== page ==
I think the difference in interpreting Jesus’ exception is that when He gives the exception, it’s not that a valid marriage can be divorced, but that the marriage was never ligitimate in God’s eyes to begin with. So to say adultery fits the bill, is not understanding what He meant. If we put the case of a prostitute (like Paul mentioned) in the context, it could read like this:
He said to them, “For your hardness of heart Moses allowed you to divorce your wives, but from the beginning it was not so. And I say to you: whoever divorces his wife, except for a person who sleeps with a prostitute, and marries another, commits adultery; and he who marries a divorced woman, commits adultery.”

So instead of looking at it like “the married man who sleeps with a prostitute gives his wife a valid reason to divorce” it is rather “the man who sleeps with a prostitute is not bound by God to remain with her”.

But since "a prostitute is one example of several iligitimate unions, the term “porneia” seemed suitable to the Spirit.


#15

I think some unlawful marriages could be things like threesomes, open marriages, just cohabitating for an undefined length of time without commitment or intent of ever committing, a single man keeping a mistress but not marrying her (I mean in the sense of providing for all her needs, and she reciprocates physically, but never appears socially, or that’s how it used to be), bigamy.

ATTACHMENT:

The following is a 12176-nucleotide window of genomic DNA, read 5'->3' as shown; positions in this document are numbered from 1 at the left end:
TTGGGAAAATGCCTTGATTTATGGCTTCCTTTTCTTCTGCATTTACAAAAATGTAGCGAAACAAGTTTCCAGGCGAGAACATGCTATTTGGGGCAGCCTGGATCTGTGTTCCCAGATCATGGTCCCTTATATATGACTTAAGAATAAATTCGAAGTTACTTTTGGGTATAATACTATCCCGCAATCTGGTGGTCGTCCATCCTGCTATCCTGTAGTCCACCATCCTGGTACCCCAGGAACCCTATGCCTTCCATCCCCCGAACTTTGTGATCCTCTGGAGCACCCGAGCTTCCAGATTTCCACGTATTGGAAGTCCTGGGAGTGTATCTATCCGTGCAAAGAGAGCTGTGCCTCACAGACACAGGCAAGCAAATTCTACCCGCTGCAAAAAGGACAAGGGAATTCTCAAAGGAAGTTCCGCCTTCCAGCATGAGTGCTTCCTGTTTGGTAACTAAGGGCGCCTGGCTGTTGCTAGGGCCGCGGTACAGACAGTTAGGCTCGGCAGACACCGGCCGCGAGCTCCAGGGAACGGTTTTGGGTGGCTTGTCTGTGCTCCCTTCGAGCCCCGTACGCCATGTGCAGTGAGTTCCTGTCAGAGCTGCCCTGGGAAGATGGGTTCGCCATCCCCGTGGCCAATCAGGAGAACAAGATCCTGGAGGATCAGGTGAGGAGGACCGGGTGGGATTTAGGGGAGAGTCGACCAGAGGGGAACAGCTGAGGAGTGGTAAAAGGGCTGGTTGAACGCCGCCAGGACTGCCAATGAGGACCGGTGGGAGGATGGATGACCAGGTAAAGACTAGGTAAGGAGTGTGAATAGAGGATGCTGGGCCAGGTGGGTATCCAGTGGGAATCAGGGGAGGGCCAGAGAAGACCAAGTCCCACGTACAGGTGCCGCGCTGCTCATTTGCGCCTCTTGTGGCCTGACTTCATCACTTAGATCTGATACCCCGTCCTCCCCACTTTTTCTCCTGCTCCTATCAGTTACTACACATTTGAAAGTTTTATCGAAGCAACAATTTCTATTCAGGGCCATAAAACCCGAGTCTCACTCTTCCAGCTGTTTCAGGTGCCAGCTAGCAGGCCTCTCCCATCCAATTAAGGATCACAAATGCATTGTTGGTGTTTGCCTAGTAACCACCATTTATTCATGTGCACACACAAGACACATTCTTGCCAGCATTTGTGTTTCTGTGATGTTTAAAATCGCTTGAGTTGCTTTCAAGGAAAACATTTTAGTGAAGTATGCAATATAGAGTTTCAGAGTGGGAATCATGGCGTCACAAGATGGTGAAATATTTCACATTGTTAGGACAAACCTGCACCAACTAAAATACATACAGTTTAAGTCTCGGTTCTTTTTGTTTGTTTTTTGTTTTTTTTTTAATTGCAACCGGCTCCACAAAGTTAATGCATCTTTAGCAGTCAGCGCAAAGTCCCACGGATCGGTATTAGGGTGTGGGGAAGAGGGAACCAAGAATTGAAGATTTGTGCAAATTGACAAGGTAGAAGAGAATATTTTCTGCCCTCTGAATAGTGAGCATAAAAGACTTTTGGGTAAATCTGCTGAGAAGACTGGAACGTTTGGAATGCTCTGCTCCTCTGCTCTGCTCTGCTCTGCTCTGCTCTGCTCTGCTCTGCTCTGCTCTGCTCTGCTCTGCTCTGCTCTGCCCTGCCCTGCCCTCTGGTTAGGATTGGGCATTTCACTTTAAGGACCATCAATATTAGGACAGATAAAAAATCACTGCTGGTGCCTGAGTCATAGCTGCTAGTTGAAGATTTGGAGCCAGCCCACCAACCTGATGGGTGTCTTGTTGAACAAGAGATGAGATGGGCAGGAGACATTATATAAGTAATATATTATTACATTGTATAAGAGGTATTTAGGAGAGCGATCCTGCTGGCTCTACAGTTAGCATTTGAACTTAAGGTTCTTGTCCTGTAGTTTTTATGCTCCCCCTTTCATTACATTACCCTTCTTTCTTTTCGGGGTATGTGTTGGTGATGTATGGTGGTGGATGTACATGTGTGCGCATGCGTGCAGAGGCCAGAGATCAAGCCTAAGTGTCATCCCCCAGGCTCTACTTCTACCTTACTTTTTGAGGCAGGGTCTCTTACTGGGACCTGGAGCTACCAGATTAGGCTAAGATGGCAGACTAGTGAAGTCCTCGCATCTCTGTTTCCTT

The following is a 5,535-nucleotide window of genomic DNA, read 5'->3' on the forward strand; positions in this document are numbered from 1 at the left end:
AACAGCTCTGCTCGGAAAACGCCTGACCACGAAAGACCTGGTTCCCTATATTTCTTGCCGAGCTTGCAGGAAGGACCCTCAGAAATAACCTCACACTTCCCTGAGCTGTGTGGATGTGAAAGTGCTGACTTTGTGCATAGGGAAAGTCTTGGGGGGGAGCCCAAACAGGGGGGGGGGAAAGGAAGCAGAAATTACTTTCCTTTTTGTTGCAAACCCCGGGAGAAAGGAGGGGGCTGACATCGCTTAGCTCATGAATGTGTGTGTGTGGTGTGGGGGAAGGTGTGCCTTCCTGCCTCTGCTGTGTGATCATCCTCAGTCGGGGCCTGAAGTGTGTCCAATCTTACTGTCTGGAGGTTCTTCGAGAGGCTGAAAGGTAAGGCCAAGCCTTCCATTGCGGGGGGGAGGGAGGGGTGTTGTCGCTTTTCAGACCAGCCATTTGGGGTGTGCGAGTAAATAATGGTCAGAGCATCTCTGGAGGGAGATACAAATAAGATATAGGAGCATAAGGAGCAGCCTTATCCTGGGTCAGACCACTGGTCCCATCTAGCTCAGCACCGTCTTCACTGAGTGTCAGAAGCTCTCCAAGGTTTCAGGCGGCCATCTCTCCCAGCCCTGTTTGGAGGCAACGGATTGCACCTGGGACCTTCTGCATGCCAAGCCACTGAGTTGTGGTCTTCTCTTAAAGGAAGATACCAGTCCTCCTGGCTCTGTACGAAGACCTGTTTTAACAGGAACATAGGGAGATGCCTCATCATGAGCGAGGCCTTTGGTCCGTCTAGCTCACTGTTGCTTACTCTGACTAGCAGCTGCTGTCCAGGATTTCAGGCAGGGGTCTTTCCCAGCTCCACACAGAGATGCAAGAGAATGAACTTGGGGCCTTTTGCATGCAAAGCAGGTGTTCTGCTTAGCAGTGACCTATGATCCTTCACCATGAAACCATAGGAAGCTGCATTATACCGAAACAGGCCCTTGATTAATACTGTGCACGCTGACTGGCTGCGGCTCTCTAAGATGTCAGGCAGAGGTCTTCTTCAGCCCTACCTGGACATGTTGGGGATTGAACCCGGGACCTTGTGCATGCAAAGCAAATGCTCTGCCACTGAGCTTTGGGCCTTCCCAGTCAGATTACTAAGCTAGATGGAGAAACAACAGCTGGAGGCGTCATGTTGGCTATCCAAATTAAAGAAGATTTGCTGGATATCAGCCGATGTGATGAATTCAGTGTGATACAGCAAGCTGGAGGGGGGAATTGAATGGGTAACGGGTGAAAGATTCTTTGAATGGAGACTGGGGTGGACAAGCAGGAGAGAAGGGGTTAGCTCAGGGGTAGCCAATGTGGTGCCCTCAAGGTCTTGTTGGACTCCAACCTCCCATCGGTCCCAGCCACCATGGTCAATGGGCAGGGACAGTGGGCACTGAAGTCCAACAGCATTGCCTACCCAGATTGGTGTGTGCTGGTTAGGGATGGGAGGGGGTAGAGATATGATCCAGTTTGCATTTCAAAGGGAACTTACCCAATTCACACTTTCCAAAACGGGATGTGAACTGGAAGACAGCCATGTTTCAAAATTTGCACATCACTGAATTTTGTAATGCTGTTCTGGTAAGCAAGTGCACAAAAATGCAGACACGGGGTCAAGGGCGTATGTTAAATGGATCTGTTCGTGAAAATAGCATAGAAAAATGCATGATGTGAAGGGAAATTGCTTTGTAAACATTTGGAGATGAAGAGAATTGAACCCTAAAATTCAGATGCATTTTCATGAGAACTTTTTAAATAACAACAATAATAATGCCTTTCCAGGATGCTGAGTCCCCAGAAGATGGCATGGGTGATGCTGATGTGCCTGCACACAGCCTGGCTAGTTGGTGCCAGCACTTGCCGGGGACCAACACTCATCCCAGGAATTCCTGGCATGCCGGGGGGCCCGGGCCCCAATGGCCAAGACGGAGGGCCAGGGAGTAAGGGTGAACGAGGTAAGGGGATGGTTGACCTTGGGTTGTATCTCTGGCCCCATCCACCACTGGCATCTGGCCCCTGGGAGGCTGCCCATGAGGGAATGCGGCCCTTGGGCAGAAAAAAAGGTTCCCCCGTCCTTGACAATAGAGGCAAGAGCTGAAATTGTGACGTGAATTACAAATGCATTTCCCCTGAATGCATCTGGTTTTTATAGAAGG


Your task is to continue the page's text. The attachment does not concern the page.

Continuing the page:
#16

So all the fun stuff? :shrug: … :smiley:


#17

I don’t think you necessarily have to argue for this being due to Matthew being written in ‘Hebrew’. IMHO you could also just propose that this is due to Matthew writing for an audience with a Jewish background.


#18

Yes, point taken. I guess I just thought that maybe the two things are a little related. The fact that there is substantial testimony that Matthew wrote his Gospel in Aramaic combined with his Gospel being the only Scripture to make such an “exception” regarding divorce.